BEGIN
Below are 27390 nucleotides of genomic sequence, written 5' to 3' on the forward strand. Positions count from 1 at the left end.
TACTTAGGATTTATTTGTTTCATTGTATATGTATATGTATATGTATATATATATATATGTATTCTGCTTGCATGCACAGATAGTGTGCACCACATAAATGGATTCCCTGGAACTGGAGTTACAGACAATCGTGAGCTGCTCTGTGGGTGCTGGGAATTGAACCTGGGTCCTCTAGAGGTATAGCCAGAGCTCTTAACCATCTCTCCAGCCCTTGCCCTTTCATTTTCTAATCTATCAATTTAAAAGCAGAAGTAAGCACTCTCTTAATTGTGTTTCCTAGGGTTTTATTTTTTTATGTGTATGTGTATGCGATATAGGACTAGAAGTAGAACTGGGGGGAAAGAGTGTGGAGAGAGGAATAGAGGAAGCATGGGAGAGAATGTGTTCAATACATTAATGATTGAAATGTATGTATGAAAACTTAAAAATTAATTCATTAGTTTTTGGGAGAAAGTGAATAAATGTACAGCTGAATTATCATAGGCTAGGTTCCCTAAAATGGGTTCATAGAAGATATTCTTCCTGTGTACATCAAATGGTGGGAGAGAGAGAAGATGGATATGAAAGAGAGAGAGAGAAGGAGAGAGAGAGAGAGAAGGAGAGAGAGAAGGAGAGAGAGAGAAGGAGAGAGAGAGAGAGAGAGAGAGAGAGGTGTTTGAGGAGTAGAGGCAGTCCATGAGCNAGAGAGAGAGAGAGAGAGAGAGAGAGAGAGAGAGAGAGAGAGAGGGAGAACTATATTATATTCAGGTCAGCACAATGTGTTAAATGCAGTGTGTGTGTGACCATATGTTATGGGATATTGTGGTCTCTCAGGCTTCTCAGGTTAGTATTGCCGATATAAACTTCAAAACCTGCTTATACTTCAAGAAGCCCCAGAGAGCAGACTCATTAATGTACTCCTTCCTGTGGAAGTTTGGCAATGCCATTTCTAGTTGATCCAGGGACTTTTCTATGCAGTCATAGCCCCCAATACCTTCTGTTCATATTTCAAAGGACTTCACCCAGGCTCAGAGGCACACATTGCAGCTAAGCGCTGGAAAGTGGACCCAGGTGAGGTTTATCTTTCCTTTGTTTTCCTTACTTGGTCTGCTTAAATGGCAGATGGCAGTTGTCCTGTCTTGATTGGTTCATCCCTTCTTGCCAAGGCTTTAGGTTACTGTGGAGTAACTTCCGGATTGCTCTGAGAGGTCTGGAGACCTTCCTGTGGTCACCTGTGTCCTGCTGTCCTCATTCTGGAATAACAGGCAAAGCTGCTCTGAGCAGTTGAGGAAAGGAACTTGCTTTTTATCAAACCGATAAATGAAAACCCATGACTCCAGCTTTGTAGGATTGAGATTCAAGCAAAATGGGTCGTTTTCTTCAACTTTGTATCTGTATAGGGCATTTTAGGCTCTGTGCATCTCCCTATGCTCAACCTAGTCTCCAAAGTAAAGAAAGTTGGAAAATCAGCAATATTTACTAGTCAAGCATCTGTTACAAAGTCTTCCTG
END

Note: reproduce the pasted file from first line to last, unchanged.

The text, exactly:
Below are 27390 nucleotides of genomic sequence, written 5' to 3' on the forward strand. Positions count from 1 at the left end.
TACTTAGGATTTATTTGTTTCATTGTATATGTATATGTATATGTATATATATATATATGTATTCTGCTTGCATGCACAGATAGTGTGCACCACATAAATGGATTCCCTGGAACTGGAGTTACAGACAATCGTGAGCTGCTCTGTGGGTGCTGGGAATTGAACCTGGGTCCTCTAGAGGTATAGCCAGAGCTCTTAACCATCTCTCCAGCCCTTGCCCTTTCATTTTCTAATCTATCAATTTAAAAGCAGAAGTAAGCACTCTCTTAATTGTGTTTCCTAGGGTTTTATTTTTTTATGTGTATGTGTATGCGATATAGGACTAGAAGTAGAACTGGGGGGAAAGAGTGTGGAGAGAGGAATAGAGGAAGCATGGGAGAGAATGTGTTCAATACATTAATGATTGAAATGTATGTATGAAAACTTAAAAATTAATTCATTAGTTTTTGGGAGAAAGTGAATAAATGTACAGCTGAATTATCATAGGCTAGGTTCCCTAAAATGGGTTCATAGAAGATATTCTTCCTGTGTACATCAAATGGTGGGAGAGAGAGAAGATGGATATGAAAGAGAGAGAGAGAAGGAGAGAGAGAGAGAGAAGGAGAGAGAGAAGGAGAGAGAGAGAAGGAGAGAGAGAGAGAGAGAGAGAGAGAGGTGTTTGAGGAGTAGAGGCAGTCCATGAGCNAGAGAGAGAGAGAGAGAGAGAGAGAGAGAGAGAGAGAGAGAGAGGGAGAACTATATTATATTCAGGTCAGCACAATGTGTTAAATGCAGTGTGTGTGTGACCATATGTTATGGGATATTGTGGTCTCTCAGGCTTCTCAGGTTAGTATTGCCGATATAAACTTCAAAACCTGCTTATACTTCAAGAAGCCCCAGAGAGCAGACTCATTAATGTACTCCTTCCTGTGGAAGTTTGGCAATGCCATTTCTAGTTGATCCAGGGACTTTTCTATGCAGTCATAGCCCCCAATACCTTCTGTTCATATTTCAAAGGACTTCACCCAGGCTCAGAGGCACACATTGCAGCTAAGCGCTGGAAAGTGGACCCAGGTGAGGTTTATCTTTCCTTTGTTTTCCTTACTTGGTCTGCTTAAATGGCAGATGGCAGTTGTCCTGTCTTGATTGGTTCATCCCTTCTTGCCAAGGCTTTAGGTTACTGTGGAGTAACTTCCGGATTGCTCTGAGAGGTCTGGAGACCTTCCTGTGGTCACCTGTGTCCTGCTGTCCTCATTCTGGAATAACAGGCAAAGCTGCTCTGAGCAGTTGAGGAAAGGAACTTGCTTTTTATCAAACCGATAAATGAAAACCCATGACTCCAGCTTTGTAGGATTGAGATTCAAGCAAAATGGGTCGTTTTCTTCAACTTTGTATCTGTATAGGGCATTTTAGGCTCTGTGCATCTCCCTATGCTCAACCTAGTCTCCAAAGTAAAGAAAGTTGGAAAATCAGCAATATTTACTAGTCAAGCATCTGTTACAAAGTCTTCCTG